Thursday, January 30, 2014

Tumblr is full of lies

In the past, I've been a vocal critic of Tumblr, particularly the reblogging format.  But in the past few years I've been "observing" Tumblr, much as a conservative politician might "observe" gay culture by going to gay night clubs every weekend in search of hookups.  As a result, I have a more refined critique of Tumblr.

For instance, I now see the strength of Tumblr: new blog discovery.  Finding new blogs is so easy that you'll find new blogs even if you don't want to.

On the other hand, reblog discussions are even more awful than I previously imagined.  You might as well try to argue with people over Twitter.

I also have an entirely new critique based on the content of Tumblr.  Tumblr will distort your perception of reality.

A typical discussion on Tumblr might consist of one person making a "politically incorrect" statement, and a bunch of people "calling it out" as just one more example of how messed up our societal attitudes are.  While people reject the politically incorrect statement, they simultaneously accept another hidden assumption: that the opening post represents "what people think".  Sometimes the opening post represents no such thing, but rather represents just one person.

Since the inception of the internet, people have complained that it doesn't really represent "what people think".  When there's no accountability, people become assholes.  Trolls are rampant.  The voices of extremists drown out moderates.  So on and so forth.

An excerpt from an SMBC comic

But upon further thought, doesn't the accountability of real-world conversations also distort how we think people are?  Assholes maintain a cover of politeness.  Extremists avoid confrontation.  Rarely is expressed an interest in politics or cat photos.  We are most likely to meet people of the same social class and education level as us.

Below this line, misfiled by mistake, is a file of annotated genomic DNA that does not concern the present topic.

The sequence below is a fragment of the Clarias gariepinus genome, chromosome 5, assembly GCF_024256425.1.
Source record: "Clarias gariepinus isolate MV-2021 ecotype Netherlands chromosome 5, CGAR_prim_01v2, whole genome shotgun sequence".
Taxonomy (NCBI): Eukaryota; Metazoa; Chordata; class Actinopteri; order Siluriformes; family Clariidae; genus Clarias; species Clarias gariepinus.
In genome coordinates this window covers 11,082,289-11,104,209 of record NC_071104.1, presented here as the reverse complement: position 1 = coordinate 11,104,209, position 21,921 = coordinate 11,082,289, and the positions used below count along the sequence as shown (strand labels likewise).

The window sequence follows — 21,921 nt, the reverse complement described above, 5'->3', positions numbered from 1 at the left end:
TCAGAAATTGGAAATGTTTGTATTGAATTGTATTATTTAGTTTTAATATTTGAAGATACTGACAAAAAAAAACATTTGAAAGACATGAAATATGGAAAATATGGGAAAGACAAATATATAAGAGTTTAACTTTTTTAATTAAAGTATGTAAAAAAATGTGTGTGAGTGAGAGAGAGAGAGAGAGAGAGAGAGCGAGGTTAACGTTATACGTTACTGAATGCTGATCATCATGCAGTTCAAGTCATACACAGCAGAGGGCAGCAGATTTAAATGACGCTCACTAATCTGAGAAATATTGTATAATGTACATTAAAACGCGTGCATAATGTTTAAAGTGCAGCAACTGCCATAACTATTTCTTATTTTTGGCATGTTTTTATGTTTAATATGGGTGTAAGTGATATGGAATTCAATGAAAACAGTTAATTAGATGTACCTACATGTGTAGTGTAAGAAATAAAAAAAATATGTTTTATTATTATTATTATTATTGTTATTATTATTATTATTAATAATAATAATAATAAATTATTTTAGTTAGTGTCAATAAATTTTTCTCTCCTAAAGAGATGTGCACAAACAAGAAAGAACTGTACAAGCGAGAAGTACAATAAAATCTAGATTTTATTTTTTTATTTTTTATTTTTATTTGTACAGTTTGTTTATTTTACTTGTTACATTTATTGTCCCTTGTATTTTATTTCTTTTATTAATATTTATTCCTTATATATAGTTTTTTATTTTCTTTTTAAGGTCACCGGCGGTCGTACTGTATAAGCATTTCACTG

So I realize that this leaves me on shaky ground.  If we have no good method of determining "what people think" (and in fact the very concept is ill-defined), how can I know that Tumblr is any worse than other parts of the internet, or any worse than offline?  Maybe Tumblr represents what people really think, and the things we hear offline are distorted.

I don't really have knowledge that Tumblr is worse than other parts of the internet, but I suspect.  More to the point, sockpuppets are rampant on Tumblr.  It comes from a combination of things:
  • Tumblr encourages and facilitates individuals to have multiple blogs.  Identities are not traceable between the blogs.
  • Because comments are replaced with reblogging, there is no moderation, and no one who can detect sockpuppets.
  • Blog discovery and viral sharing is so effective that new accounts can gain a lot of attention easily.
I don't track tags, I only read tumblrs that I specifically subscribe to, but I've still seen several obvious sockpuppets on Tumblr (usually new accounts that have one or two posts).  I can only imagine how many non-obvious sockpuppets there are that I've missed.

My contempt for sockpuppets is far greater than my contempt for trolls.  Sockpuppets know that they cannot win on arguments, and therefore intentionally resort to cognitive biases (ie we are swayed by the opinions of a crowd).  If we discover a sockpuppet, then we should take this as evidence against their position, in hopes of neutralizing the bias they have created.  Sockpuppets deserve to automatically lose, and be stricken from the record.

If I may speak more specifically about Tumblr culture, there are, for reasons unknown, a lot of people in minority groups.  And because of the aforementioned blog discovery and viral sharing, minority groups interact a lot with their majority counterparts (who may consist mostly of other minorities).  Many critics seem to think that Tumblr has a unique brand of social justice, but I think it's just that people in the majority groups were previously unaware of what people in minority groups have been talking about all along.  From the perspective of a long-time blog-reader, none of it seems genuinely new.

In any case, there is a bit of a "social justice" culture, as well as a hyper-awareness of that culture, and therefore a backlash counter-culture, and then a counter-counter-culture, ad infinitum.  This dynamic is the setting of most sockpuppeting and trolling on Tumblr.  Most typically, there are people (usually part of a minority group, but not part of the particular minority group under discussion) trying to get a rise out of those "PC nuts", and the "PC nuts" fall for it.